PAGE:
Health, Employment, and Disability: Implications from the Undocumented Population
Disability benefit recipients in the United States have nearly doubled in the past two decades, growing substantially faster than the population. It is difficult to estimate how much of this increase is explained by changes in population health, as we often lack a valid counterfactual. We propose using undocumented immigrants as the counterfactual, as they cannot currently claim benefits. Using NHIS microdata, we estimate models of disability as a function of medical conditions for both the legal and undocumented populations. The relationship between health and disability is far stronger for those with legal status than it is for those who are undocumented. We find that almost all of the difference in disability trends between the two populations can be explained by different responses to underlying health impairments.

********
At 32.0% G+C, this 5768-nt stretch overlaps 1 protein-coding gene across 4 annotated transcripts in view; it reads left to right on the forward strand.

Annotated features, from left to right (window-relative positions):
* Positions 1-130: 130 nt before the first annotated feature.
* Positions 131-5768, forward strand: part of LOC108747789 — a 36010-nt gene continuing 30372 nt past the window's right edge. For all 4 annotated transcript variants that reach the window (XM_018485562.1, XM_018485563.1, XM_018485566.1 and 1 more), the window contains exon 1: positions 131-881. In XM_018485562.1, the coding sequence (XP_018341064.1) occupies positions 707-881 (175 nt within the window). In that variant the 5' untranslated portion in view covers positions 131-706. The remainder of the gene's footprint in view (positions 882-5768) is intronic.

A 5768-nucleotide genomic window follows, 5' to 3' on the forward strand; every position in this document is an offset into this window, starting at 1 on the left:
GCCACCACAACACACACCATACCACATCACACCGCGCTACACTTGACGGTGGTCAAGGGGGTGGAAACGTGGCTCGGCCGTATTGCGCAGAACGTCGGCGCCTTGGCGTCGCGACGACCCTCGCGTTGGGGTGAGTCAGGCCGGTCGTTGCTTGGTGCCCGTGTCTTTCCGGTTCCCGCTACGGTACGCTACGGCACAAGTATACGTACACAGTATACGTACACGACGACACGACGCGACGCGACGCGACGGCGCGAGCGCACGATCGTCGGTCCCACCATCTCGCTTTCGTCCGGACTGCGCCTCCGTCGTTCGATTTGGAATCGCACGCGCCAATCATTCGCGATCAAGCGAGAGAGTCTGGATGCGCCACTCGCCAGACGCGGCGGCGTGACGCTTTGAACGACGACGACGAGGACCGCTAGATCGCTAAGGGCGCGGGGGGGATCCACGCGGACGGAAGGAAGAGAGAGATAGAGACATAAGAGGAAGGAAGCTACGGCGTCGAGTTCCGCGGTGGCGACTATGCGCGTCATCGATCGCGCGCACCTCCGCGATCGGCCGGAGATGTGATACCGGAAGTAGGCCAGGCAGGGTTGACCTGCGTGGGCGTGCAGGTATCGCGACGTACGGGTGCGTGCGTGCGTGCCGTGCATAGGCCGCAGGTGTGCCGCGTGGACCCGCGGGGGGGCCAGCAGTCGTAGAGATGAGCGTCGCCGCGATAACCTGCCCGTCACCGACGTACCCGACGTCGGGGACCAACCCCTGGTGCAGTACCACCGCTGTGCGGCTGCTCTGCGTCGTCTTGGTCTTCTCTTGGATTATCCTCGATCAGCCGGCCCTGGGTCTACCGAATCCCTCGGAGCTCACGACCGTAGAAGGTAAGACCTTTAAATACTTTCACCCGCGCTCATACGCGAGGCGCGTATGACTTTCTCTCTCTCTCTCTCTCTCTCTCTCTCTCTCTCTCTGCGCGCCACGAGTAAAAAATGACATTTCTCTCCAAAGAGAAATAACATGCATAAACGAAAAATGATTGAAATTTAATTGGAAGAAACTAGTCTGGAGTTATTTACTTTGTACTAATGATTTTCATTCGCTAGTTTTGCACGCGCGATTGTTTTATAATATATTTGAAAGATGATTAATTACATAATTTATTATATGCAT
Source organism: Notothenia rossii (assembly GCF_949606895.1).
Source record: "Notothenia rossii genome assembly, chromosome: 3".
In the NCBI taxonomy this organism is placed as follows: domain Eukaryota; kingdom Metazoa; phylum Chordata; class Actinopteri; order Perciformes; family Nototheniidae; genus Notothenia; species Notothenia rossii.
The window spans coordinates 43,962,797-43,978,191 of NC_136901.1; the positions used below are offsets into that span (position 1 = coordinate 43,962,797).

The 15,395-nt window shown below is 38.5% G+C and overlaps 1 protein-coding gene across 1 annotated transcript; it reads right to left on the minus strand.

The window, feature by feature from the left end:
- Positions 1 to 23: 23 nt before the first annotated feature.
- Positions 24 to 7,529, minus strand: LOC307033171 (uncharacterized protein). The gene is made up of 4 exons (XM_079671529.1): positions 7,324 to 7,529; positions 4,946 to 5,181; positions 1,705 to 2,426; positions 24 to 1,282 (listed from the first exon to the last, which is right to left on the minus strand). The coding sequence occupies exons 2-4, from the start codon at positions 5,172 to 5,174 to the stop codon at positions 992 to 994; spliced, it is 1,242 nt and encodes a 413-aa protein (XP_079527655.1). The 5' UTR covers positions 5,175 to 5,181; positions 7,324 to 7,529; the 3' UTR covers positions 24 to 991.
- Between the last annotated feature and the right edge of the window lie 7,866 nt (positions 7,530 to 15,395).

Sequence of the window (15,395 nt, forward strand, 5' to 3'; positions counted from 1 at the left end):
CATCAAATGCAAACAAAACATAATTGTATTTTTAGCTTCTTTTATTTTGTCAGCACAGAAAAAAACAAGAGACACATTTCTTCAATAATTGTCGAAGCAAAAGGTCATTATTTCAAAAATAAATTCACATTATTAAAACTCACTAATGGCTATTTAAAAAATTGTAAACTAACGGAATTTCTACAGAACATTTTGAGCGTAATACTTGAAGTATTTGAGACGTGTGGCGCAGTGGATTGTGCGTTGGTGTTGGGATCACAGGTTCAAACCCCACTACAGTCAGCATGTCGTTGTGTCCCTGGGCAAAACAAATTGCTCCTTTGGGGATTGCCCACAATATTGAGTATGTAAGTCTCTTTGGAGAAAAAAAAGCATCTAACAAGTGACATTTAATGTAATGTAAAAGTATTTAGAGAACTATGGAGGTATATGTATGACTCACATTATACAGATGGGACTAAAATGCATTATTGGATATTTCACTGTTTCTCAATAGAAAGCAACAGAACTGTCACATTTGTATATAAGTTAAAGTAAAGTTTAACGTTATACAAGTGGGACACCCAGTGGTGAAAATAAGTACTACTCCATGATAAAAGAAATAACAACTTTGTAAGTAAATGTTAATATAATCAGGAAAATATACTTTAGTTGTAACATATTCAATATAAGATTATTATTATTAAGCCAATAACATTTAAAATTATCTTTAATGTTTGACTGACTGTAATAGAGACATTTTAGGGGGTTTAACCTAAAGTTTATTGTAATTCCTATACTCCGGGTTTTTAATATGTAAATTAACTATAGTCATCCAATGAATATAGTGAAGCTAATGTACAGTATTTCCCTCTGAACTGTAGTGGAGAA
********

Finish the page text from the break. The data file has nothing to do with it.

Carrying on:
We are grateful to Dayanand Manoli, Delia Furtado, Ninez Ponce, Kirk Doran, and Heather Koball for their help and comments. The views expressed herein are those of the authors and do not necessarily reflect the views of the National Bureau of Economic Research.